From Nov. 15 to March 1, Blue Spring is closed to swimmers to provide a haven for the West Indian manatee. Park visitors can get a close-up view of the creatures from the steps of the swimming platforms.

I’ll probably visit again in the summer, and maybe will be able to get Trevor all the way up the spring run next time. But if it’s your first visit to Blue Spring, I’d suggest going during the manatee season, Nov. 15 through March 1. Blue Spring is a designated refuge for the West Indian manatee, and swimming, diving and snorkeling aren’t allowed while the manatees are there. This provides a peaceful setting to view the manatees, turtles, numerous fish and even an occasional alligator napping in the Florida sun.

Gardening Disaster: Am I the Only One?

A few months back I decided to finally let go of my fears, set past failures aside and join the millions of Americans now tending backyard gardens. I figured everyone seems to be doing this. Surely it can’t be as impossible and mysterious as it has always seemed.

People all over America seem to be throwing seeds into the ground and before you know it, boom, they’re harvesting bushels of tomatoes, squash and cucumbers. Michelle Obama stuck a shovel in the dirt one day, next thing you know, “Iron Chef” contenders are running through what appears to be a lush tropical rain forest of vegetables. People are starting gardens on urban plots and restaurant rooftops. Friends, family, co-workers—suddenly everyone is able to grow their own food.

Then there’s me.

I started a small with a container garden; a couple of tomato plants, a couple of miniature bell pepper plants, one squash plant, some herbs. This would hopefully provide some homegrown, organic salad ingredients as well as boost my confidence after an epic tomato-growing failure a few years back.

green cherry tomatoes with marigolds in background.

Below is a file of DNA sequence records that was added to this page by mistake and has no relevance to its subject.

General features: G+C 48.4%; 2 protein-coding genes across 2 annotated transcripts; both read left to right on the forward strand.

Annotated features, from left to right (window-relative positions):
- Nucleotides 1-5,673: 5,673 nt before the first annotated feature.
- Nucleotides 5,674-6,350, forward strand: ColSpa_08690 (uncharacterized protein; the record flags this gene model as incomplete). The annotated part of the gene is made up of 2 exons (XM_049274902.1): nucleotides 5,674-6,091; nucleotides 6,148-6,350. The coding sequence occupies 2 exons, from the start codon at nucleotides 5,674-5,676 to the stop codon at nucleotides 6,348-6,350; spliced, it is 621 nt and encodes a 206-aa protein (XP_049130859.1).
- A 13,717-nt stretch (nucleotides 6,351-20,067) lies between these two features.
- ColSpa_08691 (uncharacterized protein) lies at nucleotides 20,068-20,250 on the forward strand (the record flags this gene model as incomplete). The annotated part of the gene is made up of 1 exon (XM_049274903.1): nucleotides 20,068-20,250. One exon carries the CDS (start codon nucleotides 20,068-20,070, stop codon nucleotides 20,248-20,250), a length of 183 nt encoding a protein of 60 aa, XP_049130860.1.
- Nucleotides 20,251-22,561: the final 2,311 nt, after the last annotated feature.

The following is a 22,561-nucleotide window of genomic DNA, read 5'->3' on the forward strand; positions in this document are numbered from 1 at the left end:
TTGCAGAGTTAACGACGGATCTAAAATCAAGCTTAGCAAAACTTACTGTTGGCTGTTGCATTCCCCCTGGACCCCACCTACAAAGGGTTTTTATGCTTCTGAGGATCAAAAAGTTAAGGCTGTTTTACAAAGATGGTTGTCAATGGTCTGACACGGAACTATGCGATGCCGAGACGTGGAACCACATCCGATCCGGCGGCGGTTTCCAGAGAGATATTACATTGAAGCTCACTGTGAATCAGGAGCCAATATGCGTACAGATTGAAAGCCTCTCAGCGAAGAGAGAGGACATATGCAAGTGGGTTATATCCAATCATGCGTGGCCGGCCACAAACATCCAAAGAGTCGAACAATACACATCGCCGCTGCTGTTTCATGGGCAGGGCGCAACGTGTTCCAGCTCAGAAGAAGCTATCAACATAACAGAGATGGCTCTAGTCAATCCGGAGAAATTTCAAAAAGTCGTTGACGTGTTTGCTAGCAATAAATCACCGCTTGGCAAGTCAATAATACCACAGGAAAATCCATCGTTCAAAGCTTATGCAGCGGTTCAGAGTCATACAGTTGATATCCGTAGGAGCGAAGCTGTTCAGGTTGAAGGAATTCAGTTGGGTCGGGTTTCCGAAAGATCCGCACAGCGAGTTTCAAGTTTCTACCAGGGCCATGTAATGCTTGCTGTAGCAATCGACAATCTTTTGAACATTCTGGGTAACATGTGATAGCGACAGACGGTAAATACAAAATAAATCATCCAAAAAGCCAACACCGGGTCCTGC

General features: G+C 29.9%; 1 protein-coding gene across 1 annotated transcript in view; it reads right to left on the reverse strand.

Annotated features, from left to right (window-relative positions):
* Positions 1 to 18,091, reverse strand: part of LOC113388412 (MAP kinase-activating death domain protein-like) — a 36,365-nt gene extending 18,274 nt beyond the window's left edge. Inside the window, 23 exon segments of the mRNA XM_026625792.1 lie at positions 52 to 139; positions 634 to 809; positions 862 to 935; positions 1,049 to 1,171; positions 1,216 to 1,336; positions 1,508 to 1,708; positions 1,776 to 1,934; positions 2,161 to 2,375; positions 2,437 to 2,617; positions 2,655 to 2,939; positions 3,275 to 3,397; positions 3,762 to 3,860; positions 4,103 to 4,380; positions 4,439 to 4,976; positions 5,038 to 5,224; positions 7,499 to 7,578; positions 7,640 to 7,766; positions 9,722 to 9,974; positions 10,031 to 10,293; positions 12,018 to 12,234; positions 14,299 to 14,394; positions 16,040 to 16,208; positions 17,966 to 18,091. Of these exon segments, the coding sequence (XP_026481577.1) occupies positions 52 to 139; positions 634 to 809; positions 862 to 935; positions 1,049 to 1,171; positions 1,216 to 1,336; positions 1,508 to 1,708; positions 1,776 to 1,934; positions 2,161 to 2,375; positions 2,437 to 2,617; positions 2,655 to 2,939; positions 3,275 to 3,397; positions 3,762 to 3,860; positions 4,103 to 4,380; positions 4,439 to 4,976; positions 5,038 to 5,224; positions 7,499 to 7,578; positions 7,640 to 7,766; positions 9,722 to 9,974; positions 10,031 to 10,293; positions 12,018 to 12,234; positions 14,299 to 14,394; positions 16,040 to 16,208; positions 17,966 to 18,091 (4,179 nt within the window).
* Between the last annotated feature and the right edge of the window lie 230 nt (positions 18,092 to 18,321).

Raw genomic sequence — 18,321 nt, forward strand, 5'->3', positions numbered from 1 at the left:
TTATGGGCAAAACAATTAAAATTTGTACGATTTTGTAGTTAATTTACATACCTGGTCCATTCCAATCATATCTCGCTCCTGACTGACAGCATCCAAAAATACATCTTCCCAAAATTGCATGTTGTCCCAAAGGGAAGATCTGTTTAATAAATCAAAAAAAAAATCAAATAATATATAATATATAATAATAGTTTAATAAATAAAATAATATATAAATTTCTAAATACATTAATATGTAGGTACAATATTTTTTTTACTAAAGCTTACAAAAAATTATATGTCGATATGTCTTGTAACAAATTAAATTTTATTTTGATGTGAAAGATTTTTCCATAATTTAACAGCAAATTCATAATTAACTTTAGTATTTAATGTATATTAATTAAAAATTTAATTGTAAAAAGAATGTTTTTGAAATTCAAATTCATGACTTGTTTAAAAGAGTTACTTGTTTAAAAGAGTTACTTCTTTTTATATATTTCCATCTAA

I’m getting a few cherry tomatoes now, but I’m battling worms and fungus. And the squirrels are out there, waiting.

I purchased good organic soil and read everything I possibly could before starting. My containers were self-watering! Foolproof! I inspected my plants every day. This isn’t so hard, I began to think. Maybe I can be a gardener like everyone else.

The fungus that seemed to develop overnight on the cherry tomato plants was the first indicator that things were about to go the usual way they do between plants and me. It was at this point that I gave up on the delusions of organic perfection and blasted the plants with anti-fungal spray.

Then I noticed all of my squash blossoms had disappeared and the plant seemed to be shrinking and turning yellow. Meanwhile, a friend growing squash in a container in a similar climate reported that she’d had to transplant hers because it got so big.

Sunday morning, after a couple of days of rain kept me from checking my plants, I went out to find that little black worms had reduced much of the tomato plants to fishnet.

I blasted the plants with another dose of spray and flicked the worms, which were now hopefully poisoned, as far as I could flick them. I have to confess, the blasting and flicking were kind of fun. But still, I never hear about anybody else waging such a nonstop, all-out battle against crop failure. Can I be the only one? Or are there others like me out there who just aren’t talking? Is there a vast vegetable conspiracy? A silent majority of fruit-growing failures?

I do now have two miniature bell peppers that appear to be ripe. At about an inch and a half long each, they seem miniature even for miniatures. If that ends up being the extent of my harvest, they will have cost $30 each and aren’t even organic.

two bright red minature red bell peppers on the plant.

These look like chili peppers but are actually miniature bell peppers — very miniature. If they end up being the only thing I harvest, they’ll have cost $30 apiece and aren’t even organic.

I also have quite a few little green cherry tomatoes popping up, but we’ll have to see who wins the war between the worms and me. And the squirrels haven’t even weighed in yet. I live in fear that someday soon I’m going to have to find out how far I can flick a squirrel.